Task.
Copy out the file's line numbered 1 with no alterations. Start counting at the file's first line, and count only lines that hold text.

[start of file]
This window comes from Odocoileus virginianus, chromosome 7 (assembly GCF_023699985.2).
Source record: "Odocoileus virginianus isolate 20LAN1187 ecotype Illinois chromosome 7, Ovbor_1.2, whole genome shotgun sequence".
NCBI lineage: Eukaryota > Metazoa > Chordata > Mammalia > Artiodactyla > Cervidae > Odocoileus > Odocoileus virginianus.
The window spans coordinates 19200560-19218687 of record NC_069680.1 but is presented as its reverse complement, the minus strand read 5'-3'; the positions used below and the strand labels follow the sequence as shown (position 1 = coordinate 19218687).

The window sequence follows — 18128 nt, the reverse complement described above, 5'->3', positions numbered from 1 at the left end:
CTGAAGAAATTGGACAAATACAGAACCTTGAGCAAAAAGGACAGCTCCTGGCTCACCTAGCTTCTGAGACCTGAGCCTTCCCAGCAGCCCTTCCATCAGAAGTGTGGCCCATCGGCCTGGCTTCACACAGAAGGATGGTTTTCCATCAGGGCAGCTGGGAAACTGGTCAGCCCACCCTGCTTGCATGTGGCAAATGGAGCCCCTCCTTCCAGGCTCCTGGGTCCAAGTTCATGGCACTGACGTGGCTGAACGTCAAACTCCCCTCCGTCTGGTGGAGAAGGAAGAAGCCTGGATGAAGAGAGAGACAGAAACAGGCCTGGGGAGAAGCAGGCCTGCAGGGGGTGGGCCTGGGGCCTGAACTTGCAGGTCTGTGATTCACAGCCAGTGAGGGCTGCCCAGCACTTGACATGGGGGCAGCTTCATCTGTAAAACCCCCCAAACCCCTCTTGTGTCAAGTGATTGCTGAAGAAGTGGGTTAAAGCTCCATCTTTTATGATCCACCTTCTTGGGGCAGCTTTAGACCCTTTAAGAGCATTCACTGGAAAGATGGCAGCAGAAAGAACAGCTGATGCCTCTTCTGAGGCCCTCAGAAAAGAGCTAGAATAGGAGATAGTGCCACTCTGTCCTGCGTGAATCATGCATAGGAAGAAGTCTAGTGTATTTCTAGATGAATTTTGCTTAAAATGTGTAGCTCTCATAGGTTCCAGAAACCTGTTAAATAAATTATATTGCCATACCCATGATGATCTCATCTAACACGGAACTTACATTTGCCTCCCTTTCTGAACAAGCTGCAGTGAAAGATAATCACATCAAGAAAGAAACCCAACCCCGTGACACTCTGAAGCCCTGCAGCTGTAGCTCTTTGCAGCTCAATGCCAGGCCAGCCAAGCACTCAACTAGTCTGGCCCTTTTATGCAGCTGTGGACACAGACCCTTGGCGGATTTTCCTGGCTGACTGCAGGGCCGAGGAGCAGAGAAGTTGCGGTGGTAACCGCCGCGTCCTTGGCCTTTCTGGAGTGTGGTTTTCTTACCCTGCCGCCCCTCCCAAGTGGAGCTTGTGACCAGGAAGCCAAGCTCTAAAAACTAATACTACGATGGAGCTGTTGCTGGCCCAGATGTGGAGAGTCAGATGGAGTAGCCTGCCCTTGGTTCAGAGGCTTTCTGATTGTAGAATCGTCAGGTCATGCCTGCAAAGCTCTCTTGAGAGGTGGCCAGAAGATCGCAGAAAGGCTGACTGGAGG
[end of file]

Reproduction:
This window comes from Odocoileus virginianus, chromosome 7 (assembly GCF_023699985.2).